What is "Quiet"? -- Effect of slight increase of ambient sound
I noticed something strange while teaching people to recognize if they are in a Situation of Uncertainty.
In some places, a slight increase in background ("ambient") noise such as from distant lawnmowers and airplanes seemed to have little or no effect on how well we could hear the vehicles approaching.
But at other places, the slightest noise drastically cut back on our ability to hear the vehicles, so that we were unable to hear them until they got much closer.
A good example of this is the crossing where Sue Etters was hit.
As a result, I began to teach people that when they are in situations where they can hear traffic with enough warning when it is quiet, they should notice whether they can still hear it as well when there is a little background noise.
In other words, evaluate how much ambient sound they can tolerate (how "quiet" it has to be) and still hear well enough to be in a Situation of Confidence.
The research that Rob Wall Emerson and I did seemed to validate my observation:
- The chart below shows that for every approach except the hill, increasing the ambient noise as much as 5 db(A) didn't have much effect -- people could still hear the cars just as well.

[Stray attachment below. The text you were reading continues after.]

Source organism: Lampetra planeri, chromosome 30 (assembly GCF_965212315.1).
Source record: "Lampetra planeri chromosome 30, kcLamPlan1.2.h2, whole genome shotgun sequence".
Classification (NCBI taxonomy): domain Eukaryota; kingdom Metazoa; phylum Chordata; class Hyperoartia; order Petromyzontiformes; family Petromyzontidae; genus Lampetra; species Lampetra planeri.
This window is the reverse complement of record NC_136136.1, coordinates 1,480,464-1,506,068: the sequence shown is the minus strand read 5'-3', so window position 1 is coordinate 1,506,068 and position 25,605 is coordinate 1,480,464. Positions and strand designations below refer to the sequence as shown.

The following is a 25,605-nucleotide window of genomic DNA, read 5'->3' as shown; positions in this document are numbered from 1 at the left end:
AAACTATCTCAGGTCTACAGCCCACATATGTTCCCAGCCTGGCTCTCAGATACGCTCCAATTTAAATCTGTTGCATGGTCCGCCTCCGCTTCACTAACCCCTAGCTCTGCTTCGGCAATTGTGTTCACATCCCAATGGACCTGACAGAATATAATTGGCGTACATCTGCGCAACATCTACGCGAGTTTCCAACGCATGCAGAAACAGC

That is, as the ambient noise went from 36 to 40 or even 42 db(A), detection time fluctuated up and down and back up again before it started to go down permanently.
- It was a different story at the hill approach, however.
When the ambient sound level was 38 db(A), the vehicles approaching from the hill were heard an average of 13 seconds away, but when the ambient sound was increased only 2 db(A), rather than fluctuate up and down, the detection time was reduced to 9-10 seconds, and then it continued to plummet as the ambient sound became louder than 42 db(A).
The graph below shows how the level of ambient sound at each of the 6 approaches affected the ability to hear the vehicles at that site (for a text description of the graph, click here).
The horizontal axis shows the increase in ambient sound, and the vertical axis shows the average time from detection of vehicles to their arrival (in seconds).